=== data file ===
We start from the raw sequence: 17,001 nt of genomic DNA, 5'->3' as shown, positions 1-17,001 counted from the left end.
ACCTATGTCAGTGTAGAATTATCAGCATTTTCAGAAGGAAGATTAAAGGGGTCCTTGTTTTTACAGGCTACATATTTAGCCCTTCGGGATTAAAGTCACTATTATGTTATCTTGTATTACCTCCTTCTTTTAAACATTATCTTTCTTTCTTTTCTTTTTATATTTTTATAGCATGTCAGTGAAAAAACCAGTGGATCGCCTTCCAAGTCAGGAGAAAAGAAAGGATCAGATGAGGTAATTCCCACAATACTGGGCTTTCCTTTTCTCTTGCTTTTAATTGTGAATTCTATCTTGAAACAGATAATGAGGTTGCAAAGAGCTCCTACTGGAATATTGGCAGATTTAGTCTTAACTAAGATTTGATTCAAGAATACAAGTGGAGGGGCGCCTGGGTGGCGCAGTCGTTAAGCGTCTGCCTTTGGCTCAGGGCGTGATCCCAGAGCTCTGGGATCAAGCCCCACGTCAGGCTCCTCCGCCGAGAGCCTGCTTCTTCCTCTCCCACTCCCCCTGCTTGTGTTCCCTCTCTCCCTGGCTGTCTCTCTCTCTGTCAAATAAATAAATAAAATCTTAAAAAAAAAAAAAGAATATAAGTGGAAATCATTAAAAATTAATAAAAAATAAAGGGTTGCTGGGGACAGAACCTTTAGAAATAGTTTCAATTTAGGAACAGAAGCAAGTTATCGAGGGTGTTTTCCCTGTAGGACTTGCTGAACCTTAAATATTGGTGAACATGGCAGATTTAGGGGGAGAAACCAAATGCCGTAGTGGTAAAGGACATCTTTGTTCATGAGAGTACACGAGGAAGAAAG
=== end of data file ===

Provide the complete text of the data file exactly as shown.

We start from the raw sequence: 17,001 nt of genomic DNA, 5'->3' as shown, positions 1-17,001 counted from the left end.
ACCTATGTCAGTGTAGAATTATCAGCATTTTCAGAAGGAAGATTAAAGGGGTCCTTGTTTTTACAGGCTACATATTTAGCCCTTCGGGATTAAAGTCACTATTATGTTATCTTGTATTACCTCCTTCTTTTAAACATTATCTTTCTTTCTTTTCTTTTTATATTTTTATAGCATGTCAGTGAAAAAACCAGTGGATCGCCTTCCAAGTCAGGAGAAAAGAAAGGATCAGATGAGGTAATTCCCACAATACTGGGCTTTCCTTTTCTCTTGCTTTTAATTGTGAATTCTATCTTGAAACAGATAATGAGGTTGCAAAGAGCTCCTACTGGAATATTGGCAGATTTAGTCTTAACTAAGATTTGATTCAAGAATACAAGTGGAGGGGCGCCTGGGTGGCGCAGTCGTTAAGCGTCTGCCTTTGGCTCAGGGCGTGATCCCAGAGCTCTGGGATCAAGCCCCACGTCAGGCTCCTCCGCCGAGAGCCTGCTTCTTCCTCTCCCACTCCCCCTGCTTGTGTTCCCTCTCTCCCTGGCTGTCTCTCTCTCTGTCAAATAAATAAATAAAATCTTAAAAAAAAAAAAAGAATATAAGTGGAAATCATTAAAAATTAATAAAAAATAAAGGGTTGCTGGGGACAGAACCTTTAGAAATAGTTTCAATTTAGGAACAGAAGCAAGTTATCGAGGGTGTTTTCCCTGTAGGACTTGCTGAACCTTAAATATTGGTGAACATGGCAGATTTAGGGGGAGAAACCAAATGCCGTAGTGGTAAAGGACATCTTTGTTCATGAGAGTACACGAGGAAGAAAG